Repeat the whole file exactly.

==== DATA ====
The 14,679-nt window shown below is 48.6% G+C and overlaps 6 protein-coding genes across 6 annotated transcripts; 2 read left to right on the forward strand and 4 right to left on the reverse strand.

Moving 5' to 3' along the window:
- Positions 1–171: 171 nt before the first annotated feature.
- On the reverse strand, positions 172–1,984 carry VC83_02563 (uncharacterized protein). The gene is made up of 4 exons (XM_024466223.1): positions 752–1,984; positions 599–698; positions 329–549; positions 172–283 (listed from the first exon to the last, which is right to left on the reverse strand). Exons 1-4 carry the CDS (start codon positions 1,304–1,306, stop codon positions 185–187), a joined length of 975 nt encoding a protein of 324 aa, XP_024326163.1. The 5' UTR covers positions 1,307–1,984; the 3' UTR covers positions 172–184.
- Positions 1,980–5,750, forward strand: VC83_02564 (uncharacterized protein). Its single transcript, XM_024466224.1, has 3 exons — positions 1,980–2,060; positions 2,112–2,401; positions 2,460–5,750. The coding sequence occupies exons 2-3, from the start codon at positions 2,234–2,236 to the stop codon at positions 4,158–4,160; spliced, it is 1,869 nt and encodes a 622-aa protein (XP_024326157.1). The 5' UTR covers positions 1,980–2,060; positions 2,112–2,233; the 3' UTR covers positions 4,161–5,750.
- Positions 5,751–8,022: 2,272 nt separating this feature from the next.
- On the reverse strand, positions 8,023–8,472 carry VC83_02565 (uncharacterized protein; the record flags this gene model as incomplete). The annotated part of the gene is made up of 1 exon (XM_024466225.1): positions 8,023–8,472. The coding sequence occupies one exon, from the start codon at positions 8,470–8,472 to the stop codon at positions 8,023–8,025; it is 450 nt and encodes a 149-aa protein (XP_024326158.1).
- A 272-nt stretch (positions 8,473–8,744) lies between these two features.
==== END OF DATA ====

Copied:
The 14,679-nt window shown below is 48.6% G+C and overlaps 6 protein-coding genes across 6 annotated transcripts; 2 read left to right on the forward strand and 4 right to left on the reverse strand.

Moving 5' to 3' along the window:
- Positions 1–171: 171 nt before the first annotated feature.
- On the reverse strand, positions 172–1,984 carry VC83_02563 (uncharacterized protein). The gene is made up of 4 exons (XM_024466223.1): positions 752–1,984; positions 599–698; positions 329–549; positions 172–283 (listed from the first exon to the last, which is right to left on the reverse strand). Exons 1-4 carry the CDS (start codon positions 1,304–1,306, stop codon positions 185–187), a joined length of 975 nt encoding a protein of 324 aa, XP_024326163.1. The 5' UTR covers positions 1,307–1,984; the 3' UTR covers positions 172–184.
- Positions 1,980–5,750, forward strand: VC83_02564 (uncharacterized protein). Its single transcript, XM_024466224.1, has 3 exons — positions 1,980–2,060; positions 2,112–2,401; positions 2,460–5,750. The coding sequence occupies exons 2-3, from the start codon at positions 2,234–2,236 to the stop codon at positions 4,158–4,160; spliced, it is 1,869 nt and encodes a 622-aa protein (XP_024326157.1). The 5' UTR covers positions 1,980–2,060; positions 2,112–2,233; the 3' UTR covers positions 4,161–5,750.
- Positions 5,751–8,022: 2,272 nt separating this feature from the next.
- On the reverse strand, positions 8,023–8,472 carry VC83_02565 (uncharacterized protein; the record flags this gene model as incomplete). The annotated part of the gene is made up of 1 exon (XM_024466225.1): positions 8,023–8,472. The coding sequence occupies one exon, from the start codon at positions 8,470–8,472 to the stop codon at positions 8,023–8,025; it is 450 nt and encodes a 149-aa protein (XP_024326158.1).
- A 272-nt stretch (positions 8,473–8,744) lies between these two features.